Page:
UK Economy To Surpass Pre-recession Peak in 2014, Says BCC

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Britain is finally set to leave behind the economic downturn next year as its economy soars past its pre-recession peak, the British Chambers of Commerce said in their new upgraded growth forecast.

The BCC has brought forward the expected date for the economy to fully recover to the third quarter of 2014, meaning it has taken over six years for the UK's gross domestic product (GDP) to return to its position in the first quarter of 2008, when the economy started to nosedive.

Figures from the Office for National Statistics show that, at its lowest point, the economy fell to 7.2% below the peak at its lowest point, with the latest data showing in the third quarter of this year it was 2.8% off the 2008 level.

John Longworth, BCC director general, said: "It is really great that next year the UK economy is finally expected to bounce back from the deepest recession in modern times.

"British businesses have remained determined to compete and grow in the face of difficult circumstances, and the upgrading of our short-term forecast is testament to their sheer hard work, resilience and creativity."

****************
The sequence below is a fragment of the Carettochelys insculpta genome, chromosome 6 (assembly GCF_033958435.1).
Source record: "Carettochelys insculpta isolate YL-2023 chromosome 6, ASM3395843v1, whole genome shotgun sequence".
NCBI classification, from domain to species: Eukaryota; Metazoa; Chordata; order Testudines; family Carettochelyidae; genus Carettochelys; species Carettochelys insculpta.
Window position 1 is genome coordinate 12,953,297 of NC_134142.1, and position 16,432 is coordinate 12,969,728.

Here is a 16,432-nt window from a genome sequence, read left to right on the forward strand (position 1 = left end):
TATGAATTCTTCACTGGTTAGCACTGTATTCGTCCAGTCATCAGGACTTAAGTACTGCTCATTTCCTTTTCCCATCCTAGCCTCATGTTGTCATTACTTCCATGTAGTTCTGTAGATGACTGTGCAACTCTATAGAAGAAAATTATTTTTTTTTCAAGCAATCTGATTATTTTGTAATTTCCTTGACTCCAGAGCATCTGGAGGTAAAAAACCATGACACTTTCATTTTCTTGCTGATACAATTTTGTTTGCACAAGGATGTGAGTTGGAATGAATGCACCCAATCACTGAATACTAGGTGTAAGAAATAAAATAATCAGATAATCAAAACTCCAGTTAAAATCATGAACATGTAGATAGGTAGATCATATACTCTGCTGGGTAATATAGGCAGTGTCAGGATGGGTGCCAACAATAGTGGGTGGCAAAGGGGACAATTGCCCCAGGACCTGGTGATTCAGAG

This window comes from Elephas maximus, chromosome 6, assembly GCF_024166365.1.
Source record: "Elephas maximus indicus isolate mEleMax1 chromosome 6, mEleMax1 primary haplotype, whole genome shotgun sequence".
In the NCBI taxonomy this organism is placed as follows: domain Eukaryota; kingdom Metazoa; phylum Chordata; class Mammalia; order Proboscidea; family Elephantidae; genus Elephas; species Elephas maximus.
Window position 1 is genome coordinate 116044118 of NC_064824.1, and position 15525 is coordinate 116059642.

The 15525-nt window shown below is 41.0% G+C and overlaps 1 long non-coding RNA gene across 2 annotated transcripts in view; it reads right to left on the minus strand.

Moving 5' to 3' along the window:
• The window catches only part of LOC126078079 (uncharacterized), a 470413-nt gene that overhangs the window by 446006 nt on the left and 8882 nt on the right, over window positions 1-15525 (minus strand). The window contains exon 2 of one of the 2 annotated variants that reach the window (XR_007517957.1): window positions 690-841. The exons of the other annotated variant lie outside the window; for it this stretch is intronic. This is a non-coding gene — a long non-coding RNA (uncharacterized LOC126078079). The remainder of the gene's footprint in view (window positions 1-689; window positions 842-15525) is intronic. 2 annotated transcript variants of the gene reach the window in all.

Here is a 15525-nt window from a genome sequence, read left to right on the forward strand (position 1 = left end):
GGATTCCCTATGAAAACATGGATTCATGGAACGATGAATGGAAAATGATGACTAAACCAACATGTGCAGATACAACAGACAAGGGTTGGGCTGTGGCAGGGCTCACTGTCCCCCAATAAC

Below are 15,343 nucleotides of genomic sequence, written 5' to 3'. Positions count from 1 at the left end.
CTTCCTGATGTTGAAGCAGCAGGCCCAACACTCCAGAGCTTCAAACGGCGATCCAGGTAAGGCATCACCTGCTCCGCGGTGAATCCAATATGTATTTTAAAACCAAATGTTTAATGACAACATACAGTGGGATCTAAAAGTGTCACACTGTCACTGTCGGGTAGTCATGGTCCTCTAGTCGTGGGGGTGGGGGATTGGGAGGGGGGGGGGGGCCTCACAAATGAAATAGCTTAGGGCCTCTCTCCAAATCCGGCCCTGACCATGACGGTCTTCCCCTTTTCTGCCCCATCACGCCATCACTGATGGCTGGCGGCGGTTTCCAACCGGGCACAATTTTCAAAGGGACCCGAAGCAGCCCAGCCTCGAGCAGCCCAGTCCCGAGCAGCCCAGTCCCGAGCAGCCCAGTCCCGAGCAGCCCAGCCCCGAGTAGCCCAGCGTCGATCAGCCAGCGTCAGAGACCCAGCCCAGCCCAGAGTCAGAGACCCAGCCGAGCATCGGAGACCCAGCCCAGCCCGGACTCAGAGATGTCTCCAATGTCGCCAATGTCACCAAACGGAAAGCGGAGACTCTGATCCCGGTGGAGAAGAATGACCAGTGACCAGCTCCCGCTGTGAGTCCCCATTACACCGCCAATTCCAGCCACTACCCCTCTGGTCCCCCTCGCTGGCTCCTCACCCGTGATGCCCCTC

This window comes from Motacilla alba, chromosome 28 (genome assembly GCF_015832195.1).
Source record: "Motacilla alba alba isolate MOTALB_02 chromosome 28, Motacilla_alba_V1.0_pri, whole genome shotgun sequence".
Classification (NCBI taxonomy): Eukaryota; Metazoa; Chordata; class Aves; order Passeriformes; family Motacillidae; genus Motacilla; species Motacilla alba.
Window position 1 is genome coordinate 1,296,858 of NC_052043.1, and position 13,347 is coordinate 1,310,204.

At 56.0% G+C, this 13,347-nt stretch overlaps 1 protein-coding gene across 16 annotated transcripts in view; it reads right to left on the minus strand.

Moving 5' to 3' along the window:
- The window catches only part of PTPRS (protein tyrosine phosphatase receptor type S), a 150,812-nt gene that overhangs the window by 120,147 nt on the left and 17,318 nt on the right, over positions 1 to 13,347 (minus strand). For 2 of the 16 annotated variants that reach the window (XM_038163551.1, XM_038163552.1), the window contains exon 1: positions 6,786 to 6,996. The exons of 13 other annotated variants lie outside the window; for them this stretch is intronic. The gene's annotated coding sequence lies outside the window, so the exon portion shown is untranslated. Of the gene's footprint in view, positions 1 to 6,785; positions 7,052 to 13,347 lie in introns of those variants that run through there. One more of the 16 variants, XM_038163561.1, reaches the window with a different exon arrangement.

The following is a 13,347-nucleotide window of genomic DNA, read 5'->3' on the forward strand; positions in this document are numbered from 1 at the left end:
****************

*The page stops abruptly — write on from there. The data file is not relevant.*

The BCC now expects GDP growth of 1.4% for this year (up from 1.3%) and 2.7% next year, up from 2.2%, driven by household consumption and boosted by the buoyant property market.

However, it expects the rate to slow to 2.4%, down from 2.5%, by 2015 as consumption moderates amid high personal debt levels.

Longworth added: "Politicians must not take their eye off the ball in the run-up to a general election, and must ensure that the economy remains front and centre at all times.

"If we make important decisions to fix the long-term structural failure in business finance, continue to deliver a major infrastructure upgrade and do more to support exports, it is possible to achieve not just a good recovery, but a truly great and sustainable economy."

BCC chief economist David Kern said: "We believe that in 2014 UK GDP will at long last move above its 2008 pre-recession level.

"But long-term trends show we can do much better, and with the right policies in place we can expect a much stronger recovery in the second half of the decade."